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BASF announces new cost saving measures at German base

By AFP - Feb 24,2024 - Last updated at Feb 24,2024

BERLIN — Chemicals giant BASF recently unveiled a cost-cutting plan worth 1 billion euros ($1.1 billion) for its German headquarters, including job losses, as it struggles with slumping demand and high energy costs.

The package of savings for the Ludwigshafen site through 2026, which comes on top of existing cost-cutting measures for the whole group, will target "both production as well as non-production areas", BASF said in a statement.

This will "unfortunately lead to further job cuts", said Chief Executive Martin Brudermueller.

"The details are currently being worked out," BASF said, adding that employee representatives "will be closely involved in this process going forward".

The company also plans to "update the longer-term positioning of the Ludwigshafen site" to reflect "the changed market realities in Europe and Germany", it said.

BASF's Ludwigshafen base, the largest chemical complex in the world, is suffering from "weak demand" and "higher production costs due to structurally higher energy prices", the company said.

Like other companies in energy-intensive sectors, BASF has been hit hard by surging energy costs in the wake of Russia's invasion of Ukraine in 2022.

An industrial slowdown in Germany, Europe's biggest economy, and weaker foreign demand have added to the group's woes.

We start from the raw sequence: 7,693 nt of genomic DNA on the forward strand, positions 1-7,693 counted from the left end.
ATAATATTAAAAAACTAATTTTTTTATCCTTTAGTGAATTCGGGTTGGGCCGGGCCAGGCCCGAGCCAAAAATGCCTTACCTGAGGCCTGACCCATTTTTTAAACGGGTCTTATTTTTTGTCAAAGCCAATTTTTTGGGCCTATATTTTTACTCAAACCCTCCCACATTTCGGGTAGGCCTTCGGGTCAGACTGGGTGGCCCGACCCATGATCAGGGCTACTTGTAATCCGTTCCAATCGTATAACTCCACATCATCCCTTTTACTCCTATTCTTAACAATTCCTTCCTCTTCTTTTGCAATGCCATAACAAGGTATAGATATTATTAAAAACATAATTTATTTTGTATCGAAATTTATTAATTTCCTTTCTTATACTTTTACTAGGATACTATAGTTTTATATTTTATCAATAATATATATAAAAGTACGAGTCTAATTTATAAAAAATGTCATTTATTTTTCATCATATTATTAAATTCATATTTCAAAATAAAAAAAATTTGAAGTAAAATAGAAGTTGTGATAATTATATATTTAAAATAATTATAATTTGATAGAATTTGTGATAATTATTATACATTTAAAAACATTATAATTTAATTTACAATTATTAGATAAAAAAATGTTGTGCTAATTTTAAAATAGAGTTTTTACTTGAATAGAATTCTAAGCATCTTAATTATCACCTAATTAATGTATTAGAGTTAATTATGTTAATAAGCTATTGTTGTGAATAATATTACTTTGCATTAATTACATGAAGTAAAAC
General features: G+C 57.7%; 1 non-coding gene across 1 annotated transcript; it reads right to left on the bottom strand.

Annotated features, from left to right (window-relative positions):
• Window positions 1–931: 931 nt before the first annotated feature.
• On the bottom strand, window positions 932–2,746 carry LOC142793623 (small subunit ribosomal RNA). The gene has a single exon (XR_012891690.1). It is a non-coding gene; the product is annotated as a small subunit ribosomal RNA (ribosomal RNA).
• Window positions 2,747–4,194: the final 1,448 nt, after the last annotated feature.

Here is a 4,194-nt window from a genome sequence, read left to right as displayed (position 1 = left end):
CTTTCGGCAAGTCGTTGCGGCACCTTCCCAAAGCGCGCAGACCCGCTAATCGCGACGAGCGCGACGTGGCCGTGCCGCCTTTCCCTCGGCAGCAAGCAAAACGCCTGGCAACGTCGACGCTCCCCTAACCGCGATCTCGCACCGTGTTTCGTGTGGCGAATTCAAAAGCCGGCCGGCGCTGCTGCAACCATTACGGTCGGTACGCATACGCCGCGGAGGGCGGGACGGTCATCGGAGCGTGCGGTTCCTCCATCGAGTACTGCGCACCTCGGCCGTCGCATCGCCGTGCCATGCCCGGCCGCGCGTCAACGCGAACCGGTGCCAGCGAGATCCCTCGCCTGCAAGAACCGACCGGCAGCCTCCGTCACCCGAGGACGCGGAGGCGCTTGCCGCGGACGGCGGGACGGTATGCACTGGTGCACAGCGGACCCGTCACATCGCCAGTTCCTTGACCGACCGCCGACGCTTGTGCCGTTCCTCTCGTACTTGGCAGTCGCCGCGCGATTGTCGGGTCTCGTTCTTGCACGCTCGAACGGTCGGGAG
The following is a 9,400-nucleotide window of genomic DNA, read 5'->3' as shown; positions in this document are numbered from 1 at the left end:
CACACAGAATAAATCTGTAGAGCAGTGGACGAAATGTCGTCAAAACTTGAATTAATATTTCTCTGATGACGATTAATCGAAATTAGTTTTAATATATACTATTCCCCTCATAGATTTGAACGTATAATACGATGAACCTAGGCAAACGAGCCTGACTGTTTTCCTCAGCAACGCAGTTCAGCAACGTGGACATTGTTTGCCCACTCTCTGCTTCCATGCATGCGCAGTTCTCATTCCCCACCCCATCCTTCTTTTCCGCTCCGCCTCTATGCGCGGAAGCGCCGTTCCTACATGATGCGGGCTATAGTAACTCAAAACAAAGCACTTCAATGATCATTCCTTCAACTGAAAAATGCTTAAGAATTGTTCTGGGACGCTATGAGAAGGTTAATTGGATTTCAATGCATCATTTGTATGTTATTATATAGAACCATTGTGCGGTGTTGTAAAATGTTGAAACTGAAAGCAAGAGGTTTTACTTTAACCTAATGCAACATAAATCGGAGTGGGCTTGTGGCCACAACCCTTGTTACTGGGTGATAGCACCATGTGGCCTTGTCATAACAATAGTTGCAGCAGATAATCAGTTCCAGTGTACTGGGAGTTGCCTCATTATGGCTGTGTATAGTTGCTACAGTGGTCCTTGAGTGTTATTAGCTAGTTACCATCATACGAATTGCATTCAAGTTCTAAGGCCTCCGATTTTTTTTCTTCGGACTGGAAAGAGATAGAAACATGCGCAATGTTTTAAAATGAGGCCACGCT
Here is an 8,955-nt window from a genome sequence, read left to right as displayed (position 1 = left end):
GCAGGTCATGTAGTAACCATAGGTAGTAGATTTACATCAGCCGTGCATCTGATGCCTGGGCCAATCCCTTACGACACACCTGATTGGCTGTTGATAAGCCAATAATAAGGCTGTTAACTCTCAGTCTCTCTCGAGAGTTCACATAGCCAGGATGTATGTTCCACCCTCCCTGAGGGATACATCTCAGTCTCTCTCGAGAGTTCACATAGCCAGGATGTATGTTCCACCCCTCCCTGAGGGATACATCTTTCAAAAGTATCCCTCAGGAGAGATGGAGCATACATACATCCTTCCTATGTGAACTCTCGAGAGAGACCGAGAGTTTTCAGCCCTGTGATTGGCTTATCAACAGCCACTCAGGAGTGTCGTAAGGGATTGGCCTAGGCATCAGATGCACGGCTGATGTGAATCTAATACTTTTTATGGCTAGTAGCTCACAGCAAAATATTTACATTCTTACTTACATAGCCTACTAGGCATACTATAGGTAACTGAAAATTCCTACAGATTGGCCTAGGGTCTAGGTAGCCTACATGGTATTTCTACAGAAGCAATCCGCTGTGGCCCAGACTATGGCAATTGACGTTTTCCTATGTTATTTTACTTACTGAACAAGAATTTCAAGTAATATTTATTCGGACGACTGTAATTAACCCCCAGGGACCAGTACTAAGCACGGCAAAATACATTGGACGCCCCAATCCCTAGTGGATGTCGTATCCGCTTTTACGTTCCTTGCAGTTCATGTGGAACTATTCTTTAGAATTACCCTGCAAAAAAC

BASF announced in October that it would step up a major cost-cutting drive, particularly in Europe, and reduce investments over the coming years in an attempt to improve profitability.

New CEO Markus Kamieth will take over from Martin Brudermueller in April.

BASF confirmed worse-than-expected 2023 earnings on Friday, as the cost-cutting efforts failed to compensate for a slump in sales.

Net profit came in at 225 million euros in 2023, well below analyst forecasts of 2.25 billion euros and sales fell by 21.1 per cent, the group said.

For 2024, BASF is predicting pre-tax earnings of between 8 billion and 8.6 billion euros, betting on improved global economic momentum later in the year.

However, the group also said it is expecting continued "unfavourable framework conditions for industrial value creation" in Europe. 

 

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